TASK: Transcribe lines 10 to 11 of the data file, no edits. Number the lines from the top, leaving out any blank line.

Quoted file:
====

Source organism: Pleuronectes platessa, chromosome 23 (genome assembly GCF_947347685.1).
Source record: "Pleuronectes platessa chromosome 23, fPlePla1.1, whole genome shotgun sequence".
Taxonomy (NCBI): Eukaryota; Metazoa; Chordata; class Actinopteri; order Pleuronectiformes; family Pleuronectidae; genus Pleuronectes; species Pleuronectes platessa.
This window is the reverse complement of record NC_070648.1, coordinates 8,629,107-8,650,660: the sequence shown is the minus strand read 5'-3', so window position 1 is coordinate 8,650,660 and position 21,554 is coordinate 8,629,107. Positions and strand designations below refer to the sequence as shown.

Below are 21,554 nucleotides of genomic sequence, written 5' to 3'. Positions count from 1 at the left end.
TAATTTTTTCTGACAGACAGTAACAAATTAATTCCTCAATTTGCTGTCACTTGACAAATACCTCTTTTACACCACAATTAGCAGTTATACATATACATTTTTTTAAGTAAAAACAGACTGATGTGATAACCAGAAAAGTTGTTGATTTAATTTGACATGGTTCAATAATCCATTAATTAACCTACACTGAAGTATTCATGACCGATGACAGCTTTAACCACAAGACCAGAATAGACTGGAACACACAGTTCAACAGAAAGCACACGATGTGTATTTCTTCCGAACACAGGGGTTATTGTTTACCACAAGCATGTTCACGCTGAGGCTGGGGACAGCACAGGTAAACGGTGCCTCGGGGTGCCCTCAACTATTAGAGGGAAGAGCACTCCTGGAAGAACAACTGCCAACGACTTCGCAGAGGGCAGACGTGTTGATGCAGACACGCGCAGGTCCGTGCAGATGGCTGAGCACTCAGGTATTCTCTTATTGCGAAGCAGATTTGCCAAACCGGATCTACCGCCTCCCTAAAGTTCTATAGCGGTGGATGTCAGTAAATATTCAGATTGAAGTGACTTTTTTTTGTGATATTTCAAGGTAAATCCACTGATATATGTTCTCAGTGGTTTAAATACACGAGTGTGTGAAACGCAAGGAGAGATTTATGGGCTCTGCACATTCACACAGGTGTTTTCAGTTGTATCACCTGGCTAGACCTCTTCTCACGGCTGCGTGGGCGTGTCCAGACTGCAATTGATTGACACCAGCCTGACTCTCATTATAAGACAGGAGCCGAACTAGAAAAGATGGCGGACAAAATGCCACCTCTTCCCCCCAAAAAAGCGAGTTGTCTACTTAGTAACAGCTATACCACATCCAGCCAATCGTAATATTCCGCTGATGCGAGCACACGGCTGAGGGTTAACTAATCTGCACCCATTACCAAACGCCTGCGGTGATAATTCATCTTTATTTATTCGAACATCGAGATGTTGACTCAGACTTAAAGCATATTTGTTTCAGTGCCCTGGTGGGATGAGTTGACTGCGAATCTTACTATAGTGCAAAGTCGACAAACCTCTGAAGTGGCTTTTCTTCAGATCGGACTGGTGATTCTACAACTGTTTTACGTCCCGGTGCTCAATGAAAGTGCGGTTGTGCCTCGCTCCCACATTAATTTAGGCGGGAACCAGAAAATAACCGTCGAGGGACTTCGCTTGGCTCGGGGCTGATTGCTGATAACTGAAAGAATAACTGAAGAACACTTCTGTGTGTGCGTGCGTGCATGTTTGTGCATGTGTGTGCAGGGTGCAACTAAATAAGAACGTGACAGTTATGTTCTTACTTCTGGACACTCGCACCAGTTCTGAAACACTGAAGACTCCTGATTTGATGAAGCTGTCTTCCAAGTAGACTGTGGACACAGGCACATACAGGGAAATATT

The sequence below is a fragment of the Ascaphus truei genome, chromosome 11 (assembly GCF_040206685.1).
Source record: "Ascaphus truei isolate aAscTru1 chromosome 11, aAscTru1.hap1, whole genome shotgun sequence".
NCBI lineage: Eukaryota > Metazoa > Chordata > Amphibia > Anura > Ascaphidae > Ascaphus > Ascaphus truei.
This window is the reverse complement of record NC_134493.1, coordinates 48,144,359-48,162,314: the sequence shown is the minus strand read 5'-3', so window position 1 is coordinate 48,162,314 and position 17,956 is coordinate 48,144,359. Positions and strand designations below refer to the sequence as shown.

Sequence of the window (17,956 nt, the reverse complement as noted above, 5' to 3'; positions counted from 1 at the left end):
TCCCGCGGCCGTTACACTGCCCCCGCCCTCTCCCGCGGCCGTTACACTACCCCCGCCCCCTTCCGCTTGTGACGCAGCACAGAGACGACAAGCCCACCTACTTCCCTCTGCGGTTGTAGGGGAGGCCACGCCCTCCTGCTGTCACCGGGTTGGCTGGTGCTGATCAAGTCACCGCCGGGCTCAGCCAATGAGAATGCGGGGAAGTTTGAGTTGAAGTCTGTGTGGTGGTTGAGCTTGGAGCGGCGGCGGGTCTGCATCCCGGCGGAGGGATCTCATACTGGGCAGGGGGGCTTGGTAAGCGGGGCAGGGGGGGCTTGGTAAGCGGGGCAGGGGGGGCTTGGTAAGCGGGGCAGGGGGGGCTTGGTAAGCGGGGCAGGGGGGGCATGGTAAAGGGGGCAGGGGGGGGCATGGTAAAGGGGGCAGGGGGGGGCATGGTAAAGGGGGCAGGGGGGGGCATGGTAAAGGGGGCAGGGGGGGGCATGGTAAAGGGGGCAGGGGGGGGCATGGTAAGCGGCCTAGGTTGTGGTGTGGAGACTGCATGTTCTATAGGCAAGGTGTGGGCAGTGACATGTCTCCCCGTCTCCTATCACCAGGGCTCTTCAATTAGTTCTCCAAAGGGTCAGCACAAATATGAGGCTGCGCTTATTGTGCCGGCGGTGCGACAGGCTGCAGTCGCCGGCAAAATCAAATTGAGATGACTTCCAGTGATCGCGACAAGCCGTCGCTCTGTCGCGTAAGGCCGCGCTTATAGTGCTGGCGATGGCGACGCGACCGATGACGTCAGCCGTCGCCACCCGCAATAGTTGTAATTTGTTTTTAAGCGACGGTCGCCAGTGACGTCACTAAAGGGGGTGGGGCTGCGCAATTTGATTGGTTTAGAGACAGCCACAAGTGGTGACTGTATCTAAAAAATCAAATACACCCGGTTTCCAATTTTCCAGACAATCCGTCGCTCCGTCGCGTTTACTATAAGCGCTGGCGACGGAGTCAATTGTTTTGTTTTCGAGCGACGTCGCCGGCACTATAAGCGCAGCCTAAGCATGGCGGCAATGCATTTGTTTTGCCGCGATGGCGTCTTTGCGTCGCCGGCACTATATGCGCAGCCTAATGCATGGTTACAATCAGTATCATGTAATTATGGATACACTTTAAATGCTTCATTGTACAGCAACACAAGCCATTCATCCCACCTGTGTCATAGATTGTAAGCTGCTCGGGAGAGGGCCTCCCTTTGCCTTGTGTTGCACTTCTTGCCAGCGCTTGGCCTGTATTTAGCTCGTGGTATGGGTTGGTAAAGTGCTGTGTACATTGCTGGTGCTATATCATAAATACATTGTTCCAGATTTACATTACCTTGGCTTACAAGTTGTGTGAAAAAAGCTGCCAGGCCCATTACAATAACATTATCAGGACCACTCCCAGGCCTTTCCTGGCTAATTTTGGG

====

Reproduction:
This window is the reverse complement of record NC_134493.1, coordinates 48,144,359-48,162,314: the sequence shown is the minus strand read 5'-3', so window position 1 is coordinate 48,162,314 and position 17,956 is coordinate 48,144,359. Positions and strand designations below refer to the sequence as shown.

Sequence of the window (17,956 nt, the reverse complement as noted above, 5' to 3'; positions counted from 1 at the left end):